With 350km of horse trails in the Borders, the area is a popular equestrian destination all year round. To make life easier for visitors there's also a B&B service for horses and po-nies. The five-star Horses Welcome initiative successfully established under the guiding hand of the British Horse Society (Borders) now offers 10 quality assured stops.
Culturally significant is the other great Borders sport of rugby, and the birthplace of sevens rugby at the Greenyards in Melrose still attracts thousands of visitors and players annually from all over the world. More ancient still, since probably originating from the Norman in-vasion, are the hand ba' games still held in Borders towns like Jedburgh, Ancrum and Denholm - games remarkably similar to some held in France, Italy and the Orkney Isles.
So, the Scottish Borders has an abundance of beautiful landscapes and scenery, and is steeped in history and culture. Many of the specific locations are visitor attractions, but as noted above there is little external awareness of them. Each is on too small a scale to act as a stand-alone magnet for the kind of substantial increase in tourist numbers which would have a beneficial effect on the Borders. There is no overarching focus with which all the attractions, facilities and activities can associate to create a major, overall image of SB as an outstanding place to go on holiday. The landscape is already in place, but most of it is unprotected; the other attractions and facilities largely exist already: all that is required is a more coherent profile and publicity effort.
A Borders National Park would go a long way towards providing such a focus. With proper marketing (including a good website on which all SB businesses could advertise, and good social media exposure) it could enhance awareness of all SB-based visitor attractions, within and beyond the area of the National Park. Importantly, the occasion of designation of a National Park would attract a huge amount of media interest, nationally and internationally. This would cost nothing and provide a major opportunity to raise awareness of the whole region and its appeal as an outstanding place to visit.
The appeal of the 'National Park' label
'National Park' is an internationally understood label which conjures up visions of beautiful places, high levels of visitor facilities and general attractiveness : 'The National Parks are amongst the most valuable tourism brands in Wales, they give a level of visibility to both domestic and international visitors that other parts of Wales cannot achieve' (Wales, 2013). A survey (SCNP 2016) of a number of national tourism websites shows how some countries use their National Parks to promote tourism - Destination Canada, New Zealand, Chile, Kenya, Visit Britain. (SCNP, 2015). Stokke et al (2011) in a study of NPs in Norway found that NPs have a great appeal for German, Danish and Dutch motor tourists and that 40% of foreign tourists' expenditures could be directly attributed to the NP status of the areas. An Australian report (Lindberg & Denstadt, 2004) concluded that 50% of spending in the Queensland NPs was induced by the existence of the Park and that half of the visitors would not have come if the area was not an NP.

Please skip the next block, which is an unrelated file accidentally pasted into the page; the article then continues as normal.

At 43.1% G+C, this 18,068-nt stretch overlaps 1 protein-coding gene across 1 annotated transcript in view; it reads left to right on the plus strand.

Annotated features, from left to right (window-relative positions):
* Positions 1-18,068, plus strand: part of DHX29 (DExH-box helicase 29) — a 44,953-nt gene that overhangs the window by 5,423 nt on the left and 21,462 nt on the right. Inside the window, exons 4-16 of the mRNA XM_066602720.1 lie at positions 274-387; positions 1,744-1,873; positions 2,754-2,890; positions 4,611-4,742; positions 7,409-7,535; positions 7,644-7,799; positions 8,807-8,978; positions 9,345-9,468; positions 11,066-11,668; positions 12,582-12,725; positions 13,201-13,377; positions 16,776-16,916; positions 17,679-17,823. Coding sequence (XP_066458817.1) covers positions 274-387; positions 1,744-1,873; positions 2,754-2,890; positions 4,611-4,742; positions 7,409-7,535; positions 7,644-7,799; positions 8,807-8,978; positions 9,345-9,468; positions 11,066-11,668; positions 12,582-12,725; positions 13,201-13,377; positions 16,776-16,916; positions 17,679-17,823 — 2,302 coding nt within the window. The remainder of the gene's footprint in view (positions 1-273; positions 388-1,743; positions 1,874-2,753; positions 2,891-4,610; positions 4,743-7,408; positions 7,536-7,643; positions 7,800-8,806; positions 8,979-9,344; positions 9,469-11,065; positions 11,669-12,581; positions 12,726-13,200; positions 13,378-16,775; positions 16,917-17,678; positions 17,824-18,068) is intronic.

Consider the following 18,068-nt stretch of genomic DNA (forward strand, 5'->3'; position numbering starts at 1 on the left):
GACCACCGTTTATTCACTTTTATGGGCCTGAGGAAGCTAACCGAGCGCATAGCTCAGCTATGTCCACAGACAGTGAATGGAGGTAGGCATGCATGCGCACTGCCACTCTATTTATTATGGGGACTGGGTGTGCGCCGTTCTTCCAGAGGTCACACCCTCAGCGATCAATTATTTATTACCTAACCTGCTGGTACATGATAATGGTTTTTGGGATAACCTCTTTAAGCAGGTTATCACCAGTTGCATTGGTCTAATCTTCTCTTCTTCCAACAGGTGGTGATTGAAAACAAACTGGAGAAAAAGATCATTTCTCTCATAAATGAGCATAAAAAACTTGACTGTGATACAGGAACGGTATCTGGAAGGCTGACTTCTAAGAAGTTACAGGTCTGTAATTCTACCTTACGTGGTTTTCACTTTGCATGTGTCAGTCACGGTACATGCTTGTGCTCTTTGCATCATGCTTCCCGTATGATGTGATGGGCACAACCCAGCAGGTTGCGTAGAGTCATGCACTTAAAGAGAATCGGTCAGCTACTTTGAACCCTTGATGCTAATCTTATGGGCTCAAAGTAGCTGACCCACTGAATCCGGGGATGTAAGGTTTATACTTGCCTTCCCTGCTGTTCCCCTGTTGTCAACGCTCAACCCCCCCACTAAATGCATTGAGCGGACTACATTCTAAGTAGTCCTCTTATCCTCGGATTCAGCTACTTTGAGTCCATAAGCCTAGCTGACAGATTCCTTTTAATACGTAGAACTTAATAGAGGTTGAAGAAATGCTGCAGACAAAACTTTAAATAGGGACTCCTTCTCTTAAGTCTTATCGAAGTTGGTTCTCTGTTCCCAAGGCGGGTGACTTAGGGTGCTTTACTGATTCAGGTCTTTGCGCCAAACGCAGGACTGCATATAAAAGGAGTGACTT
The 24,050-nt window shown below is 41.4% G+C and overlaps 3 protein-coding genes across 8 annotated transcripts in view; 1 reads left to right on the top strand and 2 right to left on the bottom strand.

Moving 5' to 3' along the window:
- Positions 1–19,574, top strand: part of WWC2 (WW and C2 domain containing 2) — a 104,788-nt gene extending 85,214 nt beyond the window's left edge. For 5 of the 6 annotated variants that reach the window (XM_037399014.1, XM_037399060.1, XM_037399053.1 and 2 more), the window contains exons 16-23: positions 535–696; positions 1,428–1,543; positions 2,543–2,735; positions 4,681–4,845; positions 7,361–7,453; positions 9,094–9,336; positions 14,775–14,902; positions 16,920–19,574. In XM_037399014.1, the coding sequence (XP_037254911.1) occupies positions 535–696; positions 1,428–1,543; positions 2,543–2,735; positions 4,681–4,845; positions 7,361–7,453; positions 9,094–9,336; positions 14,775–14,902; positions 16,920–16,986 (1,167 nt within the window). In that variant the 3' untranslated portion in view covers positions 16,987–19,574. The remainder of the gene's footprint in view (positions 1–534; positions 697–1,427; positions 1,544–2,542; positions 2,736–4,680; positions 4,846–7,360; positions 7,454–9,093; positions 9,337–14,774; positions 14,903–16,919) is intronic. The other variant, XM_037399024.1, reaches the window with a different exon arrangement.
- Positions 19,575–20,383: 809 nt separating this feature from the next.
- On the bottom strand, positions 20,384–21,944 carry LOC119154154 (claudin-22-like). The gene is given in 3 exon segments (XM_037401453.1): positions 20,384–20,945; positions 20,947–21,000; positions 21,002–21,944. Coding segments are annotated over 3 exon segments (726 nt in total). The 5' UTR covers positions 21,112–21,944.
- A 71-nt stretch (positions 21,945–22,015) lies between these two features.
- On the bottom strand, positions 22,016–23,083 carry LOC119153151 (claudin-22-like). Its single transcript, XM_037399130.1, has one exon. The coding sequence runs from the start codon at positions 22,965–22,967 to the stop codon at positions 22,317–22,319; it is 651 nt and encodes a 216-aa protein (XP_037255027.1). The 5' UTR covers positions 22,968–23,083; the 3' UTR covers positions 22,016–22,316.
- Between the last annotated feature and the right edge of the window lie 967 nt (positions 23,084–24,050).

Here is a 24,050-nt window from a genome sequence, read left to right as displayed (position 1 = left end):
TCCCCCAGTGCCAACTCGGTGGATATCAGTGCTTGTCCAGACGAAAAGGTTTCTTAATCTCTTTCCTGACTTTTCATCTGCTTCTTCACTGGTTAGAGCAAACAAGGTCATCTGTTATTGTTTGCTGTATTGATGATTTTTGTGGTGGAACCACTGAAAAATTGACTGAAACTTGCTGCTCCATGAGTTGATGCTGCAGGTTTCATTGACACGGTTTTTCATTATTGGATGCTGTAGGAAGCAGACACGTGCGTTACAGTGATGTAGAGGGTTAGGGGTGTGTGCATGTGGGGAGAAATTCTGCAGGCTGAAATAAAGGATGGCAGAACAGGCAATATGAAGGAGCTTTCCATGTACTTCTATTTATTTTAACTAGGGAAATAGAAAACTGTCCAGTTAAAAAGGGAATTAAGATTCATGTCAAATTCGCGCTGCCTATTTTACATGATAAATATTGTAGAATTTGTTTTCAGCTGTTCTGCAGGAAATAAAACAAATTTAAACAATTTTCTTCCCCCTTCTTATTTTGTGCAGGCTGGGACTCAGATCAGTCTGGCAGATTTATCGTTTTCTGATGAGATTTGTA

In the highly competitive world of international tourism the NP label catches the attention. It encourages further enquiry into the NP and its environs as a holiday destination. In 2012 the UK Association of National Park Authorities published a study based on 1800 telephone interviews. It showed that -
90% had heard the term 'National Park'.
89% thought NPs were important to them.
65% had visited a NP in the last year.
30% had visited NPs three or more times.
Would the designation of a specific area damage tourism in the surrounding areas?
The evidence from tourist behaviour in the vicinity of NPs in the UK and elsewhere is of the reverse effect. Visitors show little awareness of whether they are staying within or outside the NP. The benefits extend well beyond the NP boundaries into the surrounding 'halo'. The owner of Hammet House located outside the Snowdonia NP boundary says "Customers tend to regard the whole of Pembrokeshire as the NP so its reputation benefits Pembrokeshire as a whole (Wales, 2013). This experience is repeated in the English National Parks, as attested by reports and case studies posted on theirwebsites.
Impact on tourism numbers, spend and employment
Considering more specifically the area of the Southern Borders proposed for designation, there is an abundance of research to draw on to estimate the impact that designation might have on tourism.
Studies of the economic impact of National Parks in the UK and overseas show that National Parks attract more visitors, increase average visitor spend and lengthen the visitor season (Mayhew, 2013; SCNP, 2016; Council for National Parks, 2006; Campaign for National Parks, 2010; LL&T, 2011; Wales, 2013; England, (2013) and many others.